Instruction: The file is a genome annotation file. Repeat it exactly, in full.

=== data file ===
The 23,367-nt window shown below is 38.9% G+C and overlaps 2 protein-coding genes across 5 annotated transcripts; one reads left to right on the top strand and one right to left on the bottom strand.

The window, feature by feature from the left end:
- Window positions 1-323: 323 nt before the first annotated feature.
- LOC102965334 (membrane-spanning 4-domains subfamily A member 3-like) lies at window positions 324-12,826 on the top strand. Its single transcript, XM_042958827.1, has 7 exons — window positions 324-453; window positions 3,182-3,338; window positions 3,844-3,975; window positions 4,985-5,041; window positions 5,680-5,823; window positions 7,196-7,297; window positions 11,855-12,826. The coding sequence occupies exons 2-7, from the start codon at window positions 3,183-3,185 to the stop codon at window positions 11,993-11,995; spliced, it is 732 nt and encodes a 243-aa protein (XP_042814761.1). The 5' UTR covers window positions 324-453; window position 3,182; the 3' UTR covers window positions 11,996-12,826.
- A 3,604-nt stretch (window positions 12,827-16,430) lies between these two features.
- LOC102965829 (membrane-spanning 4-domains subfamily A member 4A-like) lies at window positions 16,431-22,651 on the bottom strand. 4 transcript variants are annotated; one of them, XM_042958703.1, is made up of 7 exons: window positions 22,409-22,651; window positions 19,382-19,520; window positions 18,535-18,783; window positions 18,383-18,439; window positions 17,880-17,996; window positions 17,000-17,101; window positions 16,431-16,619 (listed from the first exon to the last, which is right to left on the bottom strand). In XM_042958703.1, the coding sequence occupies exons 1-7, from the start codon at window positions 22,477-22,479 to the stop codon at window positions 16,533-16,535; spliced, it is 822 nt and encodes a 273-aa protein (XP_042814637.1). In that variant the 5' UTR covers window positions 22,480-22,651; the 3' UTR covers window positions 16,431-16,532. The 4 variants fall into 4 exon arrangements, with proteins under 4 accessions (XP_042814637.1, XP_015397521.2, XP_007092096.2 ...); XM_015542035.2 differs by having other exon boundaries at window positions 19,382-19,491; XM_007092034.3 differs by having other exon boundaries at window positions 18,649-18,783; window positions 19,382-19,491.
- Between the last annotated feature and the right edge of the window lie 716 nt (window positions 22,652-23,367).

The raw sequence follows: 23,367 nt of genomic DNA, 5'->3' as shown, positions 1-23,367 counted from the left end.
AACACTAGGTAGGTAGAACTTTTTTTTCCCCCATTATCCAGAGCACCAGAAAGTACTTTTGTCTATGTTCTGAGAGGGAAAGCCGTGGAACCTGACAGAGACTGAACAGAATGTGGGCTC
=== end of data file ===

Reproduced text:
The 23,367-nt window shown below is 38.9% G+C and overlaps 2 protein-coding genes across 5 annotated transcripts; one reads left to right on the top strand and one right to left on the bottom strand.

The window, feature by feature from the left end:
- Window positions 1-323: 323 nt before the first annotated feature.
- LOC102965334 (membrane-spanning 4-domains subfamily A member 3-like) lies at window positions 324-12,826 on the top strand. Its single transcript, XM_042958827.1, has 7 exons — window positions 324-453; window positions 3,182-3,338; window positions 3,844-3,975; window positions 4,985-5,041; window positions 5,680-5,823; window positions 7,196-7,297; window positions 11,855-12,826. The coding sequence occupies exons 2-7, from the start codon at window positions 3,183-3,185 to the stop codon at window positions 11,993-11,995; spliced, it is 732 nt and encodes a 243-aa protein (XP_042814761.1). The 5' UTR covers window positions 324-453; window position 3,182; the 3' UTR covers window positions 11,996-12,826.
- A 3,604-nt stretch (window positions 12,827-16,430) lies between these two features.
- LOC102965829 (membrane-spanning 4-domains subfamily A member 4A-like) lies at window positions 16,431-22,651 on the bottom strand. 4 transcript variants are annotated; one of them, XM_042958703.1, is made up of 7 exons: window positions 22,409-22,651; window positions 19,382-19,520; window positions 18,535-18,783; window positions 18,383-18,439; window positions 17,880-17,996; window positions 17,000-17,101; window positions 16,431-16,619 (listed from the first exon to the last, which is right to left on the bottom strand). In XM_042958703.1, the coding sequence occupies exons 1-7, from the start codon at window positions 22,477-22,479 to the stop codon at window positions 16,533-16,535; spliced, it is 822 nt and encodes a 273-aa protein (XP_042814637.1). In that variant the 5' UTR covers window positions 22,480-22,651; the 3' UTR covers window positions 16,431-16,532. The 4 variants fall into 4 exon arrangements, with proteins under 4 accessions (XP_042814637.1, XP_015397521.2, XP_007092096.2 ...); XM_015542035.2 differs by having other exon boundaries at window positions 19,382-19,491; XM_007092034.3 differs by having other exon boundaries at window positions 18,649-18,783; window positions 19,382-19,491.
- Between the last annotated feature and the right edge of the window lie 716 nt (window positions 22,652-23,367).

The raw sequence follows: 23,367 nt of genomic DNA, 5'->3' as shown, positions 1-23,367 counted from the left end.
AACACTAGGTAGGTAGAACTTTTTTTTCCCCCATTATCCAGAGCACCAGAAAGTACTTTTGTCTATGTTCTGAGAGGGAAAGCCGTGGAACCTGACAGAGACTGAACAGAATGTGGGCTC